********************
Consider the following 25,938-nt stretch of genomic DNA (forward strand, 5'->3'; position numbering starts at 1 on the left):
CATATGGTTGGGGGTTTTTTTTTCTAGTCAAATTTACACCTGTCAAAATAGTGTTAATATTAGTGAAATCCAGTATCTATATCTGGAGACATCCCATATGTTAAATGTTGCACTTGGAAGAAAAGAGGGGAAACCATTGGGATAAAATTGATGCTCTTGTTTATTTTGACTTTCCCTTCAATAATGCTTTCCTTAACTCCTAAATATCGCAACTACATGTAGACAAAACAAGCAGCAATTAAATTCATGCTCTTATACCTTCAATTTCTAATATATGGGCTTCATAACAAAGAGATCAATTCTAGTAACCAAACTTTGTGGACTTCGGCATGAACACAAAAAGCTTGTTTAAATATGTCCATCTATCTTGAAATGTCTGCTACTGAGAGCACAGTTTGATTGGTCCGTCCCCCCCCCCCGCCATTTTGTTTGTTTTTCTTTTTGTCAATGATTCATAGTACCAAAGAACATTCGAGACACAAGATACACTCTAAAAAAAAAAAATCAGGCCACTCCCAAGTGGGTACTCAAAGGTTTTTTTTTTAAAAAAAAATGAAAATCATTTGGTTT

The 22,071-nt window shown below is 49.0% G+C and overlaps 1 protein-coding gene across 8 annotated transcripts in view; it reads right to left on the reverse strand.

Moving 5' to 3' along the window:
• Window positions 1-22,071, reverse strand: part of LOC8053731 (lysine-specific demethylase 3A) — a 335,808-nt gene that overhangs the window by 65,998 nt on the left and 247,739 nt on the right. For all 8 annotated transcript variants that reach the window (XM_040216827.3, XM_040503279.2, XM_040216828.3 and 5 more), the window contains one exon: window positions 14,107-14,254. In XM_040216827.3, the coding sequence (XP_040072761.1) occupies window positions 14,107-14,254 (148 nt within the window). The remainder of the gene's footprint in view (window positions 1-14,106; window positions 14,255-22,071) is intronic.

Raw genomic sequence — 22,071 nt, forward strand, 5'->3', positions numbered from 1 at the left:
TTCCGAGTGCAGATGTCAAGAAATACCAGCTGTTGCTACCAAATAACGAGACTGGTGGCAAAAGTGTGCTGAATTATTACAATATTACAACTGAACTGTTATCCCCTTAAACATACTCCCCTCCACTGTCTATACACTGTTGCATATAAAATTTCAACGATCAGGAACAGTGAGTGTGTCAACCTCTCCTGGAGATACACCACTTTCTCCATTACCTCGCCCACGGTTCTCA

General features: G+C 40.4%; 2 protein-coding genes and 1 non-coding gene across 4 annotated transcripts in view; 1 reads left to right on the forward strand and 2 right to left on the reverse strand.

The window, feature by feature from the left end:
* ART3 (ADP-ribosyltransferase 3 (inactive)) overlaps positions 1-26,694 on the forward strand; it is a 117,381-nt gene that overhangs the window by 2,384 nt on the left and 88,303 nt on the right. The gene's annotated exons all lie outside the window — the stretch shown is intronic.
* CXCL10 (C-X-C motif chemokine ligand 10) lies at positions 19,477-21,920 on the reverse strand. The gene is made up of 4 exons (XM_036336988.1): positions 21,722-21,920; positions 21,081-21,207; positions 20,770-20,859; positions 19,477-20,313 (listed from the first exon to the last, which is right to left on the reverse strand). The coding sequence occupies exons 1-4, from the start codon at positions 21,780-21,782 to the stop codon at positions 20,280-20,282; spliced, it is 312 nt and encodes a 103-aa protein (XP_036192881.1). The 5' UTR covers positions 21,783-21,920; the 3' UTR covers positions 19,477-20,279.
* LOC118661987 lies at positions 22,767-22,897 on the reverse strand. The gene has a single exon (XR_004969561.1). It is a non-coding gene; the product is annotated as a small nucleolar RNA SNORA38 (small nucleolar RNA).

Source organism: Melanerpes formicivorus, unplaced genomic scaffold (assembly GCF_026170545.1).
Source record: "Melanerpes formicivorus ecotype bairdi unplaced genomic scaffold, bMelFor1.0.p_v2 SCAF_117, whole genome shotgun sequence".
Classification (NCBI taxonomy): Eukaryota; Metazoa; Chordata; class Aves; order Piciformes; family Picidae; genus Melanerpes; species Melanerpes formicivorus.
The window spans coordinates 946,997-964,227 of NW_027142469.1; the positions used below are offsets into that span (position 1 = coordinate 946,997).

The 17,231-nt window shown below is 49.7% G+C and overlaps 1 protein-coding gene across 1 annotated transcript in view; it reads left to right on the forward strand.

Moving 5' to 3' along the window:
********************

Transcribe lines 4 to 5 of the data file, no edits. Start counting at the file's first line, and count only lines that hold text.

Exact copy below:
Moving 5' to 3' along the window:
• Window positions 1-22,071, reverse strand: part of LOC8053731 (lysine-specific demethylase 3A) — a 335,808-nt gene that overhangs the window by 65,998 nt on the left and 247,739 nt on the right. For all 8 annotated transcript variants that reach the window (XM_040216827.3, XM_040503279.2, XM_040216828.3 and 5 more), the window contains one exon: window positions 14,107-14,254. In XM_040216827.3, the coding sequence (XP_040072761.1) occupies window positions 14,107-14,254 (148 nt within the window). The remainder of the gene's footprint in view (window positions 1-14,106; window positions 14,255-22,071) is intronic.